A CVS can be taken as early as 9 weeks into the pregnancy. During the test a catheter is put into the cervix and uterus, and takes a sample of chorionic villus that surrounds the sac that protects the baby.
The DNA that is collected is quickly analyzed within 24 hours of collection. The beneficial part of this is that any ‘bad’ news that may be discovered about the pregnancy is discovered early on in the pregnancy, and can make the decision of elective abortion easier on the family involved.
The last most common method is percutaneous umbilical cord sampling (PUBS). This is a process of inserting a long needle into the umbilical cord, and some fetal blood is sampled and is tested for abnormalities in the chromosomes. Detectable Genetic Abnormalities
As stated earlier, prenatal genetic tests can detect over 4000 diseases that are related to genetic defects. Some of the more common tests are related to Huntington's, and down syndrome. Doctor’s are recommending patients only test for severe disorders, types that will severely lower the fetus’s potential quality of life. Prenatal genetic testing has evolved to a point where testing for the fetus’s hair colour, eye colour, sports ability, and intelligence is very possible. Doctors are concerned by this fact as these



facts may come as a disappointment to the families, especially if the child isn’t all they hoped they would be. So when the family can only test for severe life altering or diminishing diseases, the possibility for superficial selective abortion is lessened.
The biggest concern when testing a fetus is the detection of Huntington’s. Huntington’s is a genetically transferred neurological disorder. The symptoms usually start presenting themselves in middle aged people, usually aged 30­50. The symptoms can include loss of motor control, depression, dementia, personality, and can generally result in death. Generally when a fetus has a positive diagnosis of Huntington’s, a family will opt for an abortion as the child’s quality of life would be severely lessened. Ethical Controversies
There are many controversies associated with prenatal genetic testing. Ranging from selective abortion, eugenics, and the side effects. Many people are in constant debate over these topics. The majority of ethical dilemmas is on the topic of selective abortion.
Selective abortion is a family choosing to abort the fetus based on a certain characteristic.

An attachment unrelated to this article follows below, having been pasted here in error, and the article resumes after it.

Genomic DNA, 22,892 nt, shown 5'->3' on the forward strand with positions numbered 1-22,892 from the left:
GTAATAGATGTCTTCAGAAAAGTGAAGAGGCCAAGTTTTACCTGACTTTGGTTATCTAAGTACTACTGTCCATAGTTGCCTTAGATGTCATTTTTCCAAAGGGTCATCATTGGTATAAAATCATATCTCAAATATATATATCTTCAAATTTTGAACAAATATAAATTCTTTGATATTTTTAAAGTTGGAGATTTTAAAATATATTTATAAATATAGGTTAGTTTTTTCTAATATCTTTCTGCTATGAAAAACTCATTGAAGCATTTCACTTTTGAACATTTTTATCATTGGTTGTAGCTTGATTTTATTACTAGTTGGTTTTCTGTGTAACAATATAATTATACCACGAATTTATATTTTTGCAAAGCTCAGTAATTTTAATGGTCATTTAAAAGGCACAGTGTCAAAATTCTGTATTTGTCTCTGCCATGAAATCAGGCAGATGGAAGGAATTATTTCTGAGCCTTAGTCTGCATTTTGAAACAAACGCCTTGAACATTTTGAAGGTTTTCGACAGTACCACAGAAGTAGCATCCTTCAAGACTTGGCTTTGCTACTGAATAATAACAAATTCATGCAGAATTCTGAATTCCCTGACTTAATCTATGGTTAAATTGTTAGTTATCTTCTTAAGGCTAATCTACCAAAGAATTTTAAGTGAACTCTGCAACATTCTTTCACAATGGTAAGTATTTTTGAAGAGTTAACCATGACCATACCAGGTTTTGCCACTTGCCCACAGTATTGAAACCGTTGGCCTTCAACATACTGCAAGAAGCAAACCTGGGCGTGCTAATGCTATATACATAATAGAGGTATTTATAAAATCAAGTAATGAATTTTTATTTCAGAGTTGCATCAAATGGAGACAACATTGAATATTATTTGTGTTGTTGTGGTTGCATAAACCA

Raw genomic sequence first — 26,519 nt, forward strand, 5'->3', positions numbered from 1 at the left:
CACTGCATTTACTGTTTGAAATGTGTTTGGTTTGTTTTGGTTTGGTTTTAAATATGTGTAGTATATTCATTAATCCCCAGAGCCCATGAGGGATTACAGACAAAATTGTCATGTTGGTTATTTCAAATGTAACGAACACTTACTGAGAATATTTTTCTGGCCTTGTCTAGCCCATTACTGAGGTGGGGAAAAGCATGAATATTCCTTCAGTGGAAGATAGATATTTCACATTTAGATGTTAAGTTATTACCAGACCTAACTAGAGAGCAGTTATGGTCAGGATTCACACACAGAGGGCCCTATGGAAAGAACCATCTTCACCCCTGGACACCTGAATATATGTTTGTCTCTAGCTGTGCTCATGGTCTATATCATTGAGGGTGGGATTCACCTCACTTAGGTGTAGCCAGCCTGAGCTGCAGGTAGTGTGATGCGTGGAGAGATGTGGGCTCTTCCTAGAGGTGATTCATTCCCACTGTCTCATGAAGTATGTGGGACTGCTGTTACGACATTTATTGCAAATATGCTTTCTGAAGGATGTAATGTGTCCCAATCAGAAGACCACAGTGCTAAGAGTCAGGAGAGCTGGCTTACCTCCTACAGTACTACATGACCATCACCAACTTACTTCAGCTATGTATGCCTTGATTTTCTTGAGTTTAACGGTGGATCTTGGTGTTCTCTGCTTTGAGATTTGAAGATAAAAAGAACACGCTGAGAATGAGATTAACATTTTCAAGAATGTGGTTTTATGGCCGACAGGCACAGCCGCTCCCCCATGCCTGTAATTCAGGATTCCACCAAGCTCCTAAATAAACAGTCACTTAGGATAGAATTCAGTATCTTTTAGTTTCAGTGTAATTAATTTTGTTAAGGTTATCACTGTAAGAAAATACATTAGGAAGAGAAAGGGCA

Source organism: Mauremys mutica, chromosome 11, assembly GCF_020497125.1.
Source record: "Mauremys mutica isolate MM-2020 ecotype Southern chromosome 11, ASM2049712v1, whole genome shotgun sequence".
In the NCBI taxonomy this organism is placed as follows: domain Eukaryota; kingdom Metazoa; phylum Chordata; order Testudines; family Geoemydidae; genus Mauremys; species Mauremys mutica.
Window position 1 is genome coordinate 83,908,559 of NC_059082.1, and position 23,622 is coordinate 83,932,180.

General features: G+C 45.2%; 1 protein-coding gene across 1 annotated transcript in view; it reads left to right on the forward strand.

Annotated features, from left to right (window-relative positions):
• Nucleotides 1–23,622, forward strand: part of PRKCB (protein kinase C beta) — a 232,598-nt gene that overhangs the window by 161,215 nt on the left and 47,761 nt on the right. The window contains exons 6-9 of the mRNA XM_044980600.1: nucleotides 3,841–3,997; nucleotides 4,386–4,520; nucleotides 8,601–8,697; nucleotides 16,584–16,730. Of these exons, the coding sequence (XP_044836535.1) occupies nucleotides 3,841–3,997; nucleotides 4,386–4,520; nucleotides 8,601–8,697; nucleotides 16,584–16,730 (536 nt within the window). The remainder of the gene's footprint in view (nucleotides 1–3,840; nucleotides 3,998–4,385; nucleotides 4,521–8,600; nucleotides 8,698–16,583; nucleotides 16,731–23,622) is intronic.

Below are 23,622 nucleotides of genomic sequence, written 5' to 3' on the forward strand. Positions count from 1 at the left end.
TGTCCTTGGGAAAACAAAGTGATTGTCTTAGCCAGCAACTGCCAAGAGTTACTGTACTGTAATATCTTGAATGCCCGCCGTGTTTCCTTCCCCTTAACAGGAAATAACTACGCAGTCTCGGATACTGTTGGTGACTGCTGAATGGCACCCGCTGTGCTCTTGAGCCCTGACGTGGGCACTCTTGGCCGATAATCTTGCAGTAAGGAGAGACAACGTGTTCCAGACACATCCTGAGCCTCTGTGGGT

Many pro­life people oppose this practice, and for the sake of simplicity and sanity, this report will forgo their senseless argument and focus on the important stances. On the one hand, genetic testing can eradicate certain diseases and disabilities, and improve the quality of life for the next generation. By aborting a fetus with a certain disorder could potentially eradicate an entire disorder. The other side of the argument is that by aborting a certain type of disability is discrimination. This is called the expressivist argument. This is the belief that aborting a fetus based on the disability or disease is sending a message to people who are living with the disease or disability that their life is not worth living. Conclusion
Although the only rule of a report is to not include your opinion, why not? In my opinion



genetic testing is a valuable process. Testing for certain genetic disorders to prepare the parent’s for the disorder the child might have is also a very valuable tool. I do believe that prenatal genetic testing may be too extreme now. Genetic testing can now determine practically anything physical about the child.
Every amount of surprise left to having a child is gone, and parents can now pick and choose what they want, thanks to abortions. Although I do not believe for a second that there are people out there that are getting pregnant and getting the fetus tested for a certain trait, and aborting it if it doesn’t have the trait.
Pregnancy should not be like an etch­a­sketch. Some things should be ‘reset’, such as serious quality of life altering diseases or a painful disability. But less severe defects shouldn’t be tested for, and it shouldn’t matter. Prenatal genetic testing is dehumanizing the process of giving birth­ “Don’t get attached until the genetic results come back”.



Gates, E. (n.d.). Ethical considerations in prenatal diagnosis. Retrieved April 15, 2015, from Women's Healthcare Physicians. (2014, June 1). Retrieved April 15, 2015, from­And­Publications/Committee­Opinions/Committee­on­Ethics/ Ethical­Issues­in­Genetic­Testing McLean, S. (n.d.). Prenatal Diagnostic Tests and the Social, Legal, and Ethical Implications.
Retrieved April 15, 2015, from Pennington, C. (2011, November 7). New Prenatal Screening Test is Easier – But Raises
Ethical Issues. Retrieved April 15, 2015, from­prenatal­screening­test­is­easier­–­but­raises­ethical­i ssues/ McLean, M. (n.d.). Genetic Testing: Ethical Choices. Retrieved April 15, 2015, from The Council on Ethical and Judicial Affairs. (n.d.). Ethical Issues Related to Prenatal Genetic
Testing. Retrieved April 15, 2015, from Regulation/ethical_issues_related_prenatal_genetic_testing.pdf Major Issues: Disability. (n.d.). Retrieved April 15, 2015, from 3.shtml MacDonald Glenn, L. (2007, December 1). Genetic Testing to Predict Disease: Ethical, Legal, and Social Implications (ELSI). Retrieved April 15, 2015, from Halsey Lea, D., Williams, J., Donahue, P., & Midwifery, J. (2011, March 1). Medscape Log In.
Retrieved April 15, 2015, from Morin, S. (n.d.). Where Genetics Meets Controversy: Prenatal Genetic Screening and Ethics.
Retrieved April 16, 2015, from Macer, Darryl R. J. Ethics and Prenatal Diagnosis. Retrieved April 16, 2015, from